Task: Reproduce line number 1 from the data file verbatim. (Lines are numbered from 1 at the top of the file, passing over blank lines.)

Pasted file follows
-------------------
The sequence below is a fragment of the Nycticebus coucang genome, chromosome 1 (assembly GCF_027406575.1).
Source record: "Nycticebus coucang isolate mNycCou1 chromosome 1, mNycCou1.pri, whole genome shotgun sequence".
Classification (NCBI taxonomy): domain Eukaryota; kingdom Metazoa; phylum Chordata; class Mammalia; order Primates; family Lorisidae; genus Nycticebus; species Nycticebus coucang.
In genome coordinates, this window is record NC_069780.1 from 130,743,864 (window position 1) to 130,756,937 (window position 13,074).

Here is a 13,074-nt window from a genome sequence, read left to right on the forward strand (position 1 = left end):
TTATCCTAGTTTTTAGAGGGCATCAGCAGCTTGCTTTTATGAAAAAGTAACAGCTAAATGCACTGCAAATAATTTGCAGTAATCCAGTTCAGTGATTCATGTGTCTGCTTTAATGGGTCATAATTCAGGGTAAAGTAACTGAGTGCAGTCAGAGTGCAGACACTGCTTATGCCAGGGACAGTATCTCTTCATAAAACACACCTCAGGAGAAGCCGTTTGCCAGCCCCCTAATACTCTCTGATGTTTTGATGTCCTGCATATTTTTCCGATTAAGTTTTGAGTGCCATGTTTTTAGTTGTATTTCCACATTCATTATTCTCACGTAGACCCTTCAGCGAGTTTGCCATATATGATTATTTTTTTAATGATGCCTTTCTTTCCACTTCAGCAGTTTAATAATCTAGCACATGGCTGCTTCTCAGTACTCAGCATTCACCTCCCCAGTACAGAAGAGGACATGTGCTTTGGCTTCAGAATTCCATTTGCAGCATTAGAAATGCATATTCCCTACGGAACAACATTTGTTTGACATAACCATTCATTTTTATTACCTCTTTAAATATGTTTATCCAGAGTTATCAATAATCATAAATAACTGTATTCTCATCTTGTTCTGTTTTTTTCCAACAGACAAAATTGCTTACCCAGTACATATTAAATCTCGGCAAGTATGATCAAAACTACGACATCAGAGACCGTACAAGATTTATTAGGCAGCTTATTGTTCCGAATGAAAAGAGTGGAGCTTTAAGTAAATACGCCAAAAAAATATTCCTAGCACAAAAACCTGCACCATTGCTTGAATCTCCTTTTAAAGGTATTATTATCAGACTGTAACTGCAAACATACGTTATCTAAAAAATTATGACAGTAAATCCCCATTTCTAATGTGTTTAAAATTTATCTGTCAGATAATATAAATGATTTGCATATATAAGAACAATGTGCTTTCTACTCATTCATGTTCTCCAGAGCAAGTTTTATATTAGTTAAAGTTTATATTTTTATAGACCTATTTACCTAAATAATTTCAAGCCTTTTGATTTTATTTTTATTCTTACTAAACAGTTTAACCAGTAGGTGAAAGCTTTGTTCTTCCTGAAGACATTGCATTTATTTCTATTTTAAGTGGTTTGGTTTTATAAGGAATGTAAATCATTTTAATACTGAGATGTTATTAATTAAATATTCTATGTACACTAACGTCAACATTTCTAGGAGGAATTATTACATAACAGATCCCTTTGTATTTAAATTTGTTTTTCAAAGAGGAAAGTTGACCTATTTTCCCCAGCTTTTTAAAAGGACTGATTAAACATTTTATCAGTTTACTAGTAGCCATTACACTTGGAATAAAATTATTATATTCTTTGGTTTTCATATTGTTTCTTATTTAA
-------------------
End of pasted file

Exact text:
The sequence below is a fragment of the Nycticebus coucang genome, chromosome 1 (assembly GCF_027406575.1).